Researchers from the University of Pittsburgh have successful grown miniature, mature livers from human tissue cells, which were also then successfully transplanted to rats. After the transplants, these livers have survived in their hosts for 4 days. Results of this research was recently published in Cell Reports.
These lab-grown livers produce bile acids and urea just like normal livers do, with exception that they were grown using induced pluripotent stem cell. Even though it takes about two years for a liver to mature in nature, researchers, headed by Alejandro Soto-Gutierrez, associate professor of Department of Pathology of the University of Pittsburgh were able to do in under a month.
Researchers have received miniature livers by reprogramming human skin cells into induced pluripotent stem cells, forced them to differentiate into various liver cells and then grafted them into rat livers that were stripped of cells.
The final part of the study was to transplant the livers into five immunosuppressed rats, bred to reduce rates of organ rejection. After four days, researchers checked the status of the rats. All transplants had problems with blood flow within and around transplants, however, livers were working – blood samples from rats contained human liver proteins.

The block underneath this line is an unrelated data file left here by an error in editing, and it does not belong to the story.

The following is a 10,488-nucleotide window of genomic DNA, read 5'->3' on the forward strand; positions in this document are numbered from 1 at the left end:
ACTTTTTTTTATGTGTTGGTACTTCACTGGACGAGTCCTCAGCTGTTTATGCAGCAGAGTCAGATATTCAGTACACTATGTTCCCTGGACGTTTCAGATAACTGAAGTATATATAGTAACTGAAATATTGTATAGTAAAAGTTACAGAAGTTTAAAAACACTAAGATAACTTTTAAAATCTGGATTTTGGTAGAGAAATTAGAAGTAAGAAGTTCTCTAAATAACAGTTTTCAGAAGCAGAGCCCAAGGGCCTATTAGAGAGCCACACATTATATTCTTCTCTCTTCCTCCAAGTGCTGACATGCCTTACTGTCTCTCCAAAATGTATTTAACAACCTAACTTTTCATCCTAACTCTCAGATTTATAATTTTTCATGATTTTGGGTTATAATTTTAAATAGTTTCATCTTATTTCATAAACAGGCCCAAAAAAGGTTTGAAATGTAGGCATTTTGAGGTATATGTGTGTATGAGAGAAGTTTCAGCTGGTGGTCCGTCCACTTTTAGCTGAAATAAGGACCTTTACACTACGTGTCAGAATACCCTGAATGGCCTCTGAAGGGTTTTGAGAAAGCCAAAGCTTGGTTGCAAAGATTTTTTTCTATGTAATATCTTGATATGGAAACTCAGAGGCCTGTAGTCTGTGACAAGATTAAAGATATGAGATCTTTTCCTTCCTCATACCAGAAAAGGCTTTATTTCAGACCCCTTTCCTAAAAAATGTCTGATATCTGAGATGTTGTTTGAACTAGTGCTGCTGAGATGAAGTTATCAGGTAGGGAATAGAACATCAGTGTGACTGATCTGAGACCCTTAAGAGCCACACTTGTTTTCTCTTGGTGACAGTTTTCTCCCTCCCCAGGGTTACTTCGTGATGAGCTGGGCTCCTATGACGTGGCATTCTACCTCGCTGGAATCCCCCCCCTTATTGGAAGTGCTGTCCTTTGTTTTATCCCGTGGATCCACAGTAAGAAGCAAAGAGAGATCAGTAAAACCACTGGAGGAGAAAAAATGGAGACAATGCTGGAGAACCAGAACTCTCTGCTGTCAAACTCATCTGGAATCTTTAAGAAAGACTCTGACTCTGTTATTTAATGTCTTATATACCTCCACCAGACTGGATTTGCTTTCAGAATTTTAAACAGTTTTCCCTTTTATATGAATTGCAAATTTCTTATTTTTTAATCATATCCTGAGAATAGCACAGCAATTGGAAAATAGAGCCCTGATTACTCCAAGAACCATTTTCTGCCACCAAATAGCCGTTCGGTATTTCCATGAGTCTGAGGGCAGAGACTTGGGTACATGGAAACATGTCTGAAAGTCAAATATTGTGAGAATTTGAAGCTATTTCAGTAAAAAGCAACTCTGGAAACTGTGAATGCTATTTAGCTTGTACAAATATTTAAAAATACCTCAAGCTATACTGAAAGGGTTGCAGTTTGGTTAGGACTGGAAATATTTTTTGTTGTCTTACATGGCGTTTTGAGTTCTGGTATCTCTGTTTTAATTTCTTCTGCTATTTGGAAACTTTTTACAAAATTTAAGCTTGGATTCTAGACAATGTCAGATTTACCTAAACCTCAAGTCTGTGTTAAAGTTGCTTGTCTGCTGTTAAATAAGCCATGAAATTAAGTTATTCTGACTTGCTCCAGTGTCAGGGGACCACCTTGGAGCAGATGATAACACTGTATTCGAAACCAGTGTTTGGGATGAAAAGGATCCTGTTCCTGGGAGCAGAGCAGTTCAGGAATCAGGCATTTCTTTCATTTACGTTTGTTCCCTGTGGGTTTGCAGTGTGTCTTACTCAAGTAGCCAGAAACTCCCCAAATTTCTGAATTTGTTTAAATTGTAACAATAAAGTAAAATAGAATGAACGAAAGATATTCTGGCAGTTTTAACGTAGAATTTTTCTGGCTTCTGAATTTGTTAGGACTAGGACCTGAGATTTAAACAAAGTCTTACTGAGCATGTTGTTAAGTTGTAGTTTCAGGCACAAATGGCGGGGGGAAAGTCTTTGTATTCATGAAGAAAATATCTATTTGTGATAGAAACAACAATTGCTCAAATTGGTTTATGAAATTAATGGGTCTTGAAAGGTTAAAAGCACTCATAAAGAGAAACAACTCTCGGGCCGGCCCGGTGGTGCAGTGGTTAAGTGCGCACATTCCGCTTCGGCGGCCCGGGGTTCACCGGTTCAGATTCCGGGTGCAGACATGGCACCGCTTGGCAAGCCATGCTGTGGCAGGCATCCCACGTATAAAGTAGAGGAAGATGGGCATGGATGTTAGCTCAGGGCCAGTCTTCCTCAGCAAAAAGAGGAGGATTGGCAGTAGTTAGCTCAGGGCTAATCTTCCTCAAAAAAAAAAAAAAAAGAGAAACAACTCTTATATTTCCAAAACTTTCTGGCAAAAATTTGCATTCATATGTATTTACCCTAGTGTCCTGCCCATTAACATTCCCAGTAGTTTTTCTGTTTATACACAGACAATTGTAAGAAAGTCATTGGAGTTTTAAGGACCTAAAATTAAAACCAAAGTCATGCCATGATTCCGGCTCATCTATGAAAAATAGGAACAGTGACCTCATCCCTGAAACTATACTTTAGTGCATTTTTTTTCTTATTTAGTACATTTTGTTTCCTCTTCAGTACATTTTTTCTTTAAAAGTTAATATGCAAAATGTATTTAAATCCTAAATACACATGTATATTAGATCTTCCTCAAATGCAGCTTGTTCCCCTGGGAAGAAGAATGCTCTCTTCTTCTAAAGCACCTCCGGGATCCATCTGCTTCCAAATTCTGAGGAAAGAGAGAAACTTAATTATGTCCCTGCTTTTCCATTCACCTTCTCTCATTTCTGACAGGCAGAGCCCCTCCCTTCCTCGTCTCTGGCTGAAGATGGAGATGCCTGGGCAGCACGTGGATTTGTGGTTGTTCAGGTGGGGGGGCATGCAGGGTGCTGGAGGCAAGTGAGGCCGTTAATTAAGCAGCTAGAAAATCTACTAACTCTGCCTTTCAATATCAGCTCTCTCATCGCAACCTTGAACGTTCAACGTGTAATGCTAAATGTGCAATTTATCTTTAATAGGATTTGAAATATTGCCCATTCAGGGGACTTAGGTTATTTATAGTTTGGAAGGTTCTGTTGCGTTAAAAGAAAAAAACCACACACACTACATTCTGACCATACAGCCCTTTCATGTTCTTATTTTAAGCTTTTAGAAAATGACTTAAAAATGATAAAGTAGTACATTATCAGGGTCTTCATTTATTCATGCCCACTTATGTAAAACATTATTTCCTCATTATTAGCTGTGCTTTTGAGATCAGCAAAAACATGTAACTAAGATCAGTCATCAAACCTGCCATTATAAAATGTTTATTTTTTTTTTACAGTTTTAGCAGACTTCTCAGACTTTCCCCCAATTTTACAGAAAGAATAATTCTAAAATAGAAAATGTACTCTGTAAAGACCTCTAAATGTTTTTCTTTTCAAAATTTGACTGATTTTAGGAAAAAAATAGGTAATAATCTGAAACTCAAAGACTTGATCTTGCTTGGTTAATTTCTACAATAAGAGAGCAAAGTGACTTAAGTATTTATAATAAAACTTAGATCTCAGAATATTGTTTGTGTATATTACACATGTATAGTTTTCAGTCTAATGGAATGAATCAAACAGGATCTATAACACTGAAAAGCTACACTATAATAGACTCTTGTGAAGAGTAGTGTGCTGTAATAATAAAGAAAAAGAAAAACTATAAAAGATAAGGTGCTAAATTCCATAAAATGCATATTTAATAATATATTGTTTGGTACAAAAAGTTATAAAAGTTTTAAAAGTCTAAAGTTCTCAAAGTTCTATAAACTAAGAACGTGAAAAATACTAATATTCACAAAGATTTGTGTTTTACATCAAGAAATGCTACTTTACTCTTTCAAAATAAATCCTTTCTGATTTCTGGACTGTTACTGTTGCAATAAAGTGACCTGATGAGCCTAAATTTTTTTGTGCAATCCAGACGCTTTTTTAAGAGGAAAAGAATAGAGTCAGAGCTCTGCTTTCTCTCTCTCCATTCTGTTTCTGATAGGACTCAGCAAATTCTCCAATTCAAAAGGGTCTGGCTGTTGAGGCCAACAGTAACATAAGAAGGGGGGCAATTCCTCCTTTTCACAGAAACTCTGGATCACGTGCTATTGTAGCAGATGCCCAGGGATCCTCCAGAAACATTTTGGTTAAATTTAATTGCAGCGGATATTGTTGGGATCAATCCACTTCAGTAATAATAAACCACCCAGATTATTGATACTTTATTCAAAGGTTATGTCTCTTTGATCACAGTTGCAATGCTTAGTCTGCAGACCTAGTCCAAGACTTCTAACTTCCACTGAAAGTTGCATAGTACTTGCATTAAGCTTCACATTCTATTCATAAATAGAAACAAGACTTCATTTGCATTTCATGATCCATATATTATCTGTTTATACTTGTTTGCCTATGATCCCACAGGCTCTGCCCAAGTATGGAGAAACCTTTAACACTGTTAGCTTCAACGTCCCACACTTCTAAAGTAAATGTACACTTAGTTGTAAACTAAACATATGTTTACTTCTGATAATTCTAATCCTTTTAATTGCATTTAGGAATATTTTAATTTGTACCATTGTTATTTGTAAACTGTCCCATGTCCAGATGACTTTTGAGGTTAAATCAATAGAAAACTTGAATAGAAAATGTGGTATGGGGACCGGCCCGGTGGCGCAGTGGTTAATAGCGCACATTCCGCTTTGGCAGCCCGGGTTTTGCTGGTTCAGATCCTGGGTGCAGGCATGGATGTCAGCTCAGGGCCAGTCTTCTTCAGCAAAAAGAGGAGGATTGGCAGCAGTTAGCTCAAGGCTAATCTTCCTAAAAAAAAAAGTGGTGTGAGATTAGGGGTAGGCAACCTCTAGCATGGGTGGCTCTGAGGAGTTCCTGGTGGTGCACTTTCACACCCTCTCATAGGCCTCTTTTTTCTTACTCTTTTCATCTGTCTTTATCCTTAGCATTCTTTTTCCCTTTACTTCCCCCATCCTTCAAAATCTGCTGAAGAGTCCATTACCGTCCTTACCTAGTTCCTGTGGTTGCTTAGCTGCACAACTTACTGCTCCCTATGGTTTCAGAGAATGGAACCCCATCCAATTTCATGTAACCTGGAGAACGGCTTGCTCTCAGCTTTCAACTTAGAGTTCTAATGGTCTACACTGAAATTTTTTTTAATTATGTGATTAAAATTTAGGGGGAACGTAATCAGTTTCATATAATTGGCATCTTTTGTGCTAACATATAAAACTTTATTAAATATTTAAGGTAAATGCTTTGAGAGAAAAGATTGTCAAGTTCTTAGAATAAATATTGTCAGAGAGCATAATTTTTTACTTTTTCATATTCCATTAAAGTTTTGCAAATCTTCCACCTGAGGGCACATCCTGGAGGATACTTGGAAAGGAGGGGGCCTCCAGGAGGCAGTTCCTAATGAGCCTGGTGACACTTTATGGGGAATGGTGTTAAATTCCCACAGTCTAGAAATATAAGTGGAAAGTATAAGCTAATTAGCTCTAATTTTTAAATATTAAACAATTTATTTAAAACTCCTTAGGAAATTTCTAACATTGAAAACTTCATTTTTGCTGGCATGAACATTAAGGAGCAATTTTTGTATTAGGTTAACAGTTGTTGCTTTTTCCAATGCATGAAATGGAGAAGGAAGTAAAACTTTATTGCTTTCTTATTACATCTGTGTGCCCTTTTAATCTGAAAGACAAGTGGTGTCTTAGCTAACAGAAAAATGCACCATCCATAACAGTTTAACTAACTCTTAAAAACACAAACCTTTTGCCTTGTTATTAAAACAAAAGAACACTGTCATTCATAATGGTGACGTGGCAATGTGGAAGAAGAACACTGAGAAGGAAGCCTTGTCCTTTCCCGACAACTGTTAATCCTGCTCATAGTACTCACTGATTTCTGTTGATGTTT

Doctor Soto-Gutierrez thinks that the results of this study are positive and are the first step towards potential growth of organs for transplantation in labs.
“The long-term goal is to create organs that can replace organ donation, but in the near future, I see this as a bridge to transplant.” – said Soto-Gutierrez.- For instance, in acute liver failure, you might just need hepatic boost for a while instead of a whole new liver”
Although these results were promising, there are still challenges that need to be addressed in future studies such as long-term survival and safety issues.